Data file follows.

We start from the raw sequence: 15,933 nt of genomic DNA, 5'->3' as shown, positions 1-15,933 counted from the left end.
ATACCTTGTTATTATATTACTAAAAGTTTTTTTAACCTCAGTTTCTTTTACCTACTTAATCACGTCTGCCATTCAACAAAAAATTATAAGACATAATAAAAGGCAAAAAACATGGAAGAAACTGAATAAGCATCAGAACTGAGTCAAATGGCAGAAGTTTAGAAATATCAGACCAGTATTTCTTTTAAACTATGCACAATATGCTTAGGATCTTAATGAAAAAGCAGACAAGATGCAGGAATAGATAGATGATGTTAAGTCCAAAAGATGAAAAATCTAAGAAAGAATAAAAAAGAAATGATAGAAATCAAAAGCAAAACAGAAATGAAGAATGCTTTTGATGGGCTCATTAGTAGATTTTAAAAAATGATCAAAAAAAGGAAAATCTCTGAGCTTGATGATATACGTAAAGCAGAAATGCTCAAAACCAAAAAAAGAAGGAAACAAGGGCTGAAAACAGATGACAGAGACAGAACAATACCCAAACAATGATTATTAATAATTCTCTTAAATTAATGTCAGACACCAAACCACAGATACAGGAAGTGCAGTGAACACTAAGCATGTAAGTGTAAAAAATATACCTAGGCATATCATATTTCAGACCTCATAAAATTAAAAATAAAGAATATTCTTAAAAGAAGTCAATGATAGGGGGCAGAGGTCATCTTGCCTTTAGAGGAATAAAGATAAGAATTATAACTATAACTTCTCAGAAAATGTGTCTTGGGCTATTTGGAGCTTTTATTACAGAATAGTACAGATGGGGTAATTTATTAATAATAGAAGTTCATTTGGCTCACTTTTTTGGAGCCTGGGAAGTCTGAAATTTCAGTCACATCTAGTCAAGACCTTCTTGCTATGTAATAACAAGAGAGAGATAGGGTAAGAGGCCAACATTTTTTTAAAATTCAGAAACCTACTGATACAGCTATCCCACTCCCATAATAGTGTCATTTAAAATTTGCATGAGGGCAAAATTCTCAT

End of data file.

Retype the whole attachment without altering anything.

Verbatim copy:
We start from the raw sequence: 15,933 nt of genomic DNA, 5'->3' as shown, positions 1-15,933 counted from the left end.
ATACCTTGTTATTATATTACTAAAAGTTTTTTTAACCTCAGTTTCTTTTACCTACTTAATCACGTCTGCCATTCAACAAAAAATTATAAGACATAATAAAAGGCAAAAAACATGGAAGAAACTGAATAAGCATCAGAACTGAGTCAAATGGCAGAAGTTTAGAAATATCAGACCAGTATTTCTTTTAAACTATGCACAATATGCTTAGGATCTTAATGAAAAAGCAGACAAGATGCAGGAATAGATAGATGATGTTAAGTCCAAAAGATGAAAAATCTAAGAAAGAATAAAAAAGAAATGATAGAAATCAAAAGCAAAACAGAAATGAAGAATGCTTTTGATGGGCTCATTAGTAGATTTTAAAAAATGATCAAAAAAAGGAAAATCTCTGAGCTTGATGATATACGTAAAGCAGAAATGCTCAAAACCAAAAAAAGAAGGAAACAAGGGCTGAAAACAGATGACAGAGACAGAACAATACCCAAACAATGATTATTAATAATTCTCTTAAATTAATGTCAGACACCAAACCACAGATACAGGAAGTGCAGTGAACACTAAGCATGTAAGTGTAAAAAATATACCTAGGCATATCATATTTCAGACCTCATAAAATTAAAAATAAAGAATATTCTTAAAAGAAGTCAATGATAGGGGGCAGAGGTCATCTTGCCTTTAGAGGAATAAAGATAAGAATTATAACTATAACTTCTCAGAAAATGTGTCTTGGGCTATTTGGAGCTTTTATTACAGAATAGTACAGATGGGGTAATTTATTAATAATAGAAGTTCATTTGGCTCACTTTTTTGGAGCCTGGGAAGTCTGAAATTTCAGTCACATCTAGTCAAGACCTTCTTGCTATGTAATAACAAGAGAGAGATAGGGTAAGAGGCCAACATTTTTTTAAAATTCAGAAACCTACTGATACAGCTATCCCACTCCCATAATAGTGTCATTTAAAATTTGCATGAGGGCAAAATTCTCAT